I will let the blog speak for itself about what we experienced in Mexico. But I came back from that trip feeling somehow larger than I had been. I came to realize that one city, one state, was no longer large enough to hold me comfortably. My boundaries of awareness had been stretched, and I did not want to sit around and wait for them to shrink in on me again. My world now encompassed more people than those who looked and thought like I did; my family was extended across the face of the planet.
After returning, I was putting together a Sunday service for the Unitarian Universalist Church of Rockford, Illinois. In my sermon, I explained my return from Chiapas with the following words:
Upon returning to the Twin Cities, I was caught up in the rush of attending my first General Assembly of the Unitarian Universalist congregations as a delegate from this church. By the time I was back in the United States, GA was already half over.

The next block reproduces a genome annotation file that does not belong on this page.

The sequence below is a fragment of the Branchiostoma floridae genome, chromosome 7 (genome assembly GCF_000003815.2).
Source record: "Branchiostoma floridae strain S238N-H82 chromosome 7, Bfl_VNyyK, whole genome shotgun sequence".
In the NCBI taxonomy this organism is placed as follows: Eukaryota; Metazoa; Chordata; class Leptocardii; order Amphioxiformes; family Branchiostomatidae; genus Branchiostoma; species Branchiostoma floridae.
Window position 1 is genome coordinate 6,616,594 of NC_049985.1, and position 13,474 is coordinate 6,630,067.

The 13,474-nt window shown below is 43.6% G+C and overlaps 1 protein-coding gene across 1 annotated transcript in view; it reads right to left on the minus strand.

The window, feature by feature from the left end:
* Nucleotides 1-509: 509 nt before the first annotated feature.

It might be an understatement to say I was experiencing some culture shock.
And yet at the same time, it felt like a continuation of my trip. Though the people that surrounded me were mostly pale instead of dark, their eyes held the same fire of commitment. Though my ears heard English instead of Spanish, the words carried the same hopes for a new and better world. And though I was back among people who have power and privilege, I witnessed the same dedication to justice I had seen the week before among the poor and oppressed in Chiapas.